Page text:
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Classics of Community Psychiatry: Fifty Years of Public Mental Health Outside the Hospital

edited by Michael Rowe, , Martha Lawless, , Kenneth Thompson, , and Larry Davidson . Oxford, United Kingdom, Oxford University Press, 2011, 624 pp., $79.95.

Reviewed by Richard Warner, M.B., D.P.M.
Am J Psychiatry 2012;169:224-225. doi:10.1176/appi.ajp.2011.11081304
View Author and Article Information

The author reports no financial relationships with commercial interests.

Book review accepted for publication September 2011.

Accepted September , 2011.

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This is a fascinating and illuminating collection of writings that will be a nostalgic reminder of developments in the field for those who have devoted their careers to community psychiatry and a mine of valuable information for those who are just entering it. If the book has a flaw, it is merely that the title calls for the word “American” to be inserted. Of the 50 or so essays and articles, only three deal in depth with topics beyond the shores of the United States. One is Leighton's 1963 description of psychiatric disorder in West Africa; another is Wing's call to recognize the importance of asylum in psychiatry, using British examples; and the third is the account of Scheper-Hughes and Lovell of Franco Basaglia's role in the Italian Democratic Psychiatry reform movement, which began in the 1960s.

The topics in this volume of (primarily American) classic articles are wonderfully varied in their focus. Community psychiatrists struggle every day to deal with the effects of social policy on their work, learn how services can be delivered through different treatment and rehabilitation models, and discover, at some point, that underpinning their work is a set of values that often goes unrecognized and is seldom discussed. This book throws light on all of these areas.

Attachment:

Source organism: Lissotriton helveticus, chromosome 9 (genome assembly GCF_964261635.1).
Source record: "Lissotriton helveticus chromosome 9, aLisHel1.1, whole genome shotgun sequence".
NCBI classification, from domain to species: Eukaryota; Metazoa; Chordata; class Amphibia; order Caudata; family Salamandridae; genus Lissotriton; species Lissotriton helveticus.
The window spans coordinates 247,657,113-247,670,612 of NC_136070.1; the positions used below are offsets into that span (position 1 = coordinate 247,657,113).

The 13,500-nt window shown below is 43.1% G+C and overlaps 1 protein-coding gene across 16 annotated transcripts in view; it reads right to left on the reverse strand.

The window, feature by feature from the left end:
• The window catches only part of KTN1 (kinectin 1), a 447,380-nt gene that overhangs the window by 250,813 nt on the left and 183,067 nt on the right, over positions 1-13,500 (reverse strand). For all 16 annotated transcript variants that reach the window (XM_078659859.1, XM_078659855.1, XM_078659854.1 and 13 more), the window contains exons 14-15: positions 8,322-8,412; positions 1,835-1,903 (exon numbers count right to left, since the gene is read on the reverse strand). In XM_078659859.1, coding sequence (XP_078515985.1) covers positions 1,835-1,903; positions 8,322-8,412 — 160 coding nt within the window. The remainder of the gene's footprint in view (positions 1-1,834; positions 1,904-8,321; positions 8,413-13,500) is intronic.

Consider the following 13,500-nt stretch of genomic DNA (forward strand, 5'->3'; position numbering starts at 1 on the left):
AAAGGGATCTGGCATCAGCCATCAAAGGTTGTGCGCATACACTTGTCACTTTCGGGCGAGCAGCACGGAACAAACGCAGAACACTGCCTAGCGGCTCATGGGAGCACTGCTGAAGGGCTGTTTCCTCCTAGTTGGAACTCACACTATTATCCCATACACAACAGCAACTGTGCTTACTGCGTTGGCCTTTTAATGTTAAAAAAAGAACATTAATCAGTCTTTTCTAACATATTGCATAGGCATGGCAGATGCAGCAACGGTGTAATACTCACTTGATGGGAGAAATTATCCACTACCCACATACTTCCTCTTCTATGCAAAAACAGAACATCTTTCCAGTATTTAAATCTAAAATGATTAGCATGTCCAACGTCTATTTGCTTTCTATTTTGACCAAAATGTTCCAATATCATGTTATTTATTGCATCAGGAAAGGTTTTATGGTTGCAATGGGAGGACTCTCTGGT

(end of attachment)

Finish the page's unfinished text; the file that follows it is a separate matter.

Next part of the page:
The topic of American social policy in psychiatry is nicely covered in the opening essay by Miller et al. on the origins of the community mental health movement and by the recommendations in the 1961 report by the Joint Commission on Mental Illness and Health titled “Action for Mental Health.” A later essay by Davidson and Ridgeway details the effect of the community support movement in the 1970s and its demise, specifically the services implemented under the Carter Administration Community Support Program and the effects of the cuts under the Reagan Administration in Supplemental Security Income, housing benefits, and community services. The authors remark that capitation systems of government health funding and other forms of managed care for people with mental illness, in more recent years, have failed to improve service provision. The Davidson and Ridgeway essay and the 1976 article by Scull titled “Decarcerating the Mentally Ill” highlight the under-recognized fact that deinstitutionalization in the United States was not the direct consequence of the advent of new and effective antipsychotic medications but rather of a transfer of patients from state hospitals to nursing homes as state governments took advantage of new federal social welfare and health benefits to reduce the cost to the state of psychiatric hospital care.